Why I’m a Standalone Writer — Guest Lori Rader-Day

I am happy to welcome back Lori Rader-Day. We met at Left Coast Crime in 2014 when we were both debut authors. Our first books weren’t even out yet. Lori’s third book, The Day I Diedreleased on April 11th!


[Movie trailer voice] IN A WORLD where the mystery genre is built upon series characters, Lori Rader-Day is a serial author of—standalones.

Hi, I’m Lori, and I write… standalones.

[Everyone chines in.] Hi, Lori.

[A voice from the back of the room] You’re safe here, Lori.

Am I? Am I really? I’m looking around and everyone else—wow, this is hard. Everyone else has a series. Some of them have two or three series. It’s easy to feel as though I’m not doing something right, you know? Like I am not a real mystery author, because I haven’t written a series yet.

Face it. Mystery readers love series. They are always going on about Miss Fisher and Vera and Dexter and Sookie and Longmire. I get it. There’s something great about knowing that the thing you like and have read or, since series books are sometimes turned into television, watched—there’s more! There’s more of this thing I really enjoyed! It’s all good news!

Publishers also love series titles. You know why? Because the marketing does its dang self when it comes to series books. Launch once, write into infinity, and your happy readers from the first book are likely to keep picking up later titles, as long as you let them know they are available. If new readers discover you later into the series, that’s also good news for your backlist sales. Again: all good news.

Wow, you guys are really turning me around on this—

[Voice from the back of the room] Stay strong, Lori.

[Deep breath] OK, right. There’s a reason I write standalones, even so. And the reason is—me. I like standalones. I like to read them. I like knowing that the book I’m picking up is the whole story, that I’m not missing three books prior to this one and hence a lot of backstory. I’m a little OCD on this. If I find a series book that I want to read, I can’t just pick up that new book. I have to go back into the backlist and find the first book. Why? Because I want the origin story. How did this character become an amateur sleuth? Why did they become a bounty hunter instead of a lingerie salesperson (Janet Evanovich’s Stephanie Plum) or a private investigator instead of a lady of leisure (Catriona McPherson’s Dandy Gilver)? I’m not going to skip THAT story of all stories they have to tell. That’s the best one!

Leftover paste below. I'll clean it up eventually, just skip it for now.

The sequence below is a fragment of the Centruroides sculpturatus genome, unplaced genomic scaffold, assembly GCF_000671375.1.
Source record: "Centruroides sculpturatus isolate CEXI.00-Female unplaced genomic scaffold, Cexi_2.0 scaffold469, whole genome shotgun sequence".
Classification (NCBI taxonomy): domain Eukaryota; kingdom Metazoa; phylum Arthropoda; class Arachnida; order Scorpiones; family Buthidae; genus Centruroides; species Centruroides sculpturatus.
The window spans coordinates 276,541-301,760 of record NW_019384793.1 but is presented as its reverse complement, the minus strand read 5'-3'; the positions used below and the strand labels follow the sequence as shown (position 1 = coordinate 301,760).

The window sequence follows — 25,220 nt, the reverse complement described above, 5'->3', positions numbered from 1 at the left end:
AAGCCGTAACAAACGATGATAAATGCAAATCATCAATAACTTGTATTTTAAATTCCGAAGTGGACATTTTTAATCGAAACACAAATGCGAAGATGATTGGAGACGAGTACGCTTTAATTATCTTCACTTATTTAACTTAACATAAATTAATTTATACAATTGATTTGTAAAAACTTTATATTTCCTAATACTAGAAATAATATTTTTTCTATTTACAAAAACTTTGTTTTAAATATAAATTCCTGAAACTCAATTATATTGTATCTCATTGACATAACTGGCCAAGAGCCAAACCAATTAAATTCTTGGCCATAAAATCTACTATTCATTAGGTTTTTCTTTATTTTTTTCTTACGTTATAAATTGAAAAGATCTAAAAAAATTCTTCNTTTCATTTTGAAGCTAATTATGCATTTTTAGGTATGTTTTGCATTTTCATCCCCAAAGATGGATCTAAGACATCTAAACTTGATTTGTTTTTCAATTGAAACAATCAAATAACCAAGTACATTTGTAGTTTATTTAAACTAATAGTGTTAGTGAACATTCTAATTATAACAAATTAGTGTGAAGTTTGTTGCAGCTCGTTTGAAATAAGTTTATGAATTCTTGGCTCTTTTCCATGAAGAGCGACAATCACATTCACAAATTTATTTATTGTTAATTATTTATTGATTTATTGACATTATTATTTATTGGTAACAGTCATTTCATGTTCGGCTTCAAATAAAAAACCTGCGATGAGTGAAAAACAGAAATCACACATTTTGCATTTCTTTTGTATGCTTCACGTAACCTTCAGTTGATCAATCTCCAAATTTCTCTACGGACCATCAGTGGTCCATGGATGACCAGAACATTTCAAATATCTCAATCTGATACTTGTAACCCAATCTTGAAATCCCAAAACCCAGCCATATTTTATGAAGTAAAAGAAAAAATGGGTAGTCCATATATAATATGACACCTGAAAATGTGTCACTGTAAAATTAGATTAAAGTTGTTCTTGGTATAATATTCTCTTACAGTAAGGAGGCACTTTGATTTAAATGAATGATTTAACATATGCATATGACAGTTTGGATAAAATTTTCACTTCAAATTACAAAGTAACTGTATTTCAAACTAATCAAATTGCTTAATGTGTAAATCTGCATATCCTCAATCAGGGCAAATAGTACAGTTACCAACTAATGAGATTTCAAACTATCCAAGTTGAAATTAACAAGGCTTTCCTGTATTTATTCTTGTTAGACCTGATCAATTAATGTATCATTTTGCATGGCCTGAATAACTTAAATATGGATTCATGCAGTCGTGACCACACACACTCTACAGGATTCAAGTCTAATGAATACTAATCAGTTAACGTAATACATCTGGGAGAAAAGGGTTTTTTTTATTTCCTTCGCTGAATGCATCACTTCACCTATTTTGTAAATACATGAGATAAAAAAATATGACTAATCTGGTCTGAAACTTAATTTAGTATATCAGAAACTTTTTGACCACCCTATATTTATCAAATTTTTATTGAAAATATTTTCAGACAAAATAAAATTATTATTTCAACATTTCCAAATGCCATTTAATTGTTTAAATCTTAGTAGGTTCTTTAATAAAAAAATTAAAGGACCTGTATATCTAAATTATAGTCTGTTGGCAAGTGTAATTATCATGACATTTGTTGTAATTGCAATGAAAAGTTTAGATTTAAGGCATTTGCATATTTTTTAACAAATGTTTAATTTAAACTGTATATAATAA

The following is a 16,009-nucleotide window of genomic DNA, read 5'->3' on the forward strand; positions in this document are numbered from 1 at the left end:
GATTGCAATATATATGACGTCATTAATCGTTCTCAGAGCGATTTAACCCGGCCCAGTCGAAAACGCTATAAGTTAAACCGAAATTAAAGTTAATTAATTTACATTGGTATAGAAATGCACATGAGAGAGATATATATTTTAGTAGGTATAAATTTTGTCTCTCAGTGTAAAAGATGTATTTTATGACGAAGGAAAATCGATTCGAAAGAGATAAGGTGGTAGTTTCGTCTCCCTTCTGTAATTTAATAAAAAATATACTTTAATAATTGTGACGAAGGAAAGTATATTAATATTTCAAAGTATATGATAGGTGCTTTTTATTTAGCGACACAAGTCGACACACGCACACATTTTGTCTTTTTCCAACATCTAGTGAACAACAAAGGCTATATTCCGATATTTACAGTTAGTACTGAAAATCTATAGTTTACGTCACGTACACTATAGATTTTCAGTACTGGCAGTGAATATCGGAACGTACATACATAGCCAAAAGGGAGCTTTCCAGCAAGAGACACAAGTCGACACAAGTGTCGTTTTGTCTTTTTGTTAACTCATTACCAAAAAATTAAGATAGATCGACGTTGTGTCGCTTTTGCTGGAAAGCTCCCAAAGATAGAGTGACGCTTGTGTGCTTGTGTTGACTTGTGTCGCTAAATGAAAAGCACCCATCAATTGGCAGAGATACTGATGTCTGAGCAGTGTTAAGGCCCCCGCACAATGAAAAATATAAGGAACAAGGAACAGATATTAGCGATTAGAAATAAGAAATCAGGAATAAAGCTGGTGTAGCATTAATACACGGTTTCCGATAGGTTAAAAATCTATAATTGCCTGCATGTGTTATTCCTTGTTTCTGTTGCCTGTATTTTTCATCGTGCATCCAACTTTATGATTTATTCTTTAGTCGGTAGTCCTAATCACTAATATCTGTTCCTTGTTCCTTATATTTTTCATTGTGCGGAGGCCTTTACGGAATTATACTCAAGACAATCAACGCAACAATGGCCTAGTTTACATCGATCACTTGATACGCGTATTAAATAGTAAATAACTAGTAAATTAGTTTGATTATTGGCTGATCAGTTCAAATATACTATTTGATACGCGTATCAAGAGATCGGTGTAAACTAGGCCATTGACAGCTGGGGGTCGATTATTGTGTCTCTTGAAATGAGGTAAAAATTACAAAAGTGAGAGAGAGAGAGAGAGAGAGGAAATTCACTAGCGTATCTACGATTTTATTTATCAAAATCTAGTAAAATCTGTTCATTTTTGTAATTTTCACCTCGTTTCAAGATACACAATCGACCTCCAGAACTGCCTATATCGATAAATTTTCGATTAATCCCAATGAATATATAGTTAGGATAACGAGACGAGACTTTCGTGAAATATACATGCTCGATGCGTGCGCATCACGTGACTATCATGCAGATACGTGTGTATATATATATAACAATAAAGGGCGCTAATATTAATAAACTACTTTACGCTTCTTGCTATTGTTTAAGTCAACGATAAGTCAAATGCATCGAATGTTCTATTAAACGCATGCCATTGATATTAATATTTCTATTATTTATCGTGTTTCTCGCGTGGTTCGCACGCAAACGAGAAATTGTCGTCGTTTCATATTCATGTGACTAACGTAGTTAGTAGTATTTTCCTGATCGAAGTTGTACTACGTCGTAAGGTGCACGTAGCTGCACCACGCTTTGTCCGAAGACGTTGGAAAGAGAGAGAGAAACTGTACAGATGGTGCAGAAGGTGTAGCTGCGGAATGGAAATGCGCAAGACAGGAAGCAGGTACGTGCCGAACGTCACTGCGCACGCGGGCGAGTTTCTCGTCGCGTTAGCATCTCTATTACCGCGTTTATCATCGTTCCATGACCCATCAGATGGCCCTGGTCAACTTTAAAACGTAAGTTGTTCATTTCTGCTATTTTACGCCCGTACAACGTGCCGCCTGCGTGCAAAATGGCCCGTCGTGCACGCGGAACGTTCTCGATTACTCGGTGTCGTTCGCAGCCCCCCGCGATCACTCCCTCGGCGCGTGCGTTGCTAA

So there’s my own reading practices to blame. I will take a good standalone over anything, any day of the week. A fully realized story and character, where everything is left on the page and nothing “saved” for a future book is my kind of book.

Though I do like series books. When I find a character who has the potential to carry an ongoing story of growth and change, of course I’ll read that—

[Voice from the second row] She’s wavering. Do something.

But the real reason that I write standalones has nothing to do with my reading habits and everything to do with my own attention span.

When I was writing my first two published novels, I was working a day job. A demanding one. To get my writing done, I had to use my lunch hour almost every day of the week. I was turning down lunch invitations with real friends to go spend time with these fake friends I was making up. I had to make myself want to be at the blank page, or I wouldn’t show up there. There were just so many other things to do. Life easily gets in the way.

So I had to keep things interesting in what I was writing—giving myself fun assignments like two first-person narrators or a really fun character with bad behavior—but I also had to keep myself engaged with the next thing. As in, when I finish THIS manuscript, I get to write something completely different. I get to write The Brand New Shiny Idea!

The Brand New Shiny Idea cannot be a second book with the same character, you see. That’s not Brand New or Shiny enough.

I guess you can say I use the next book, the next standalone by definition, as the carrot at the end of the stick of writing my current project.

[Mumble from somewhere in row four] Heavy-handed metaphor alert.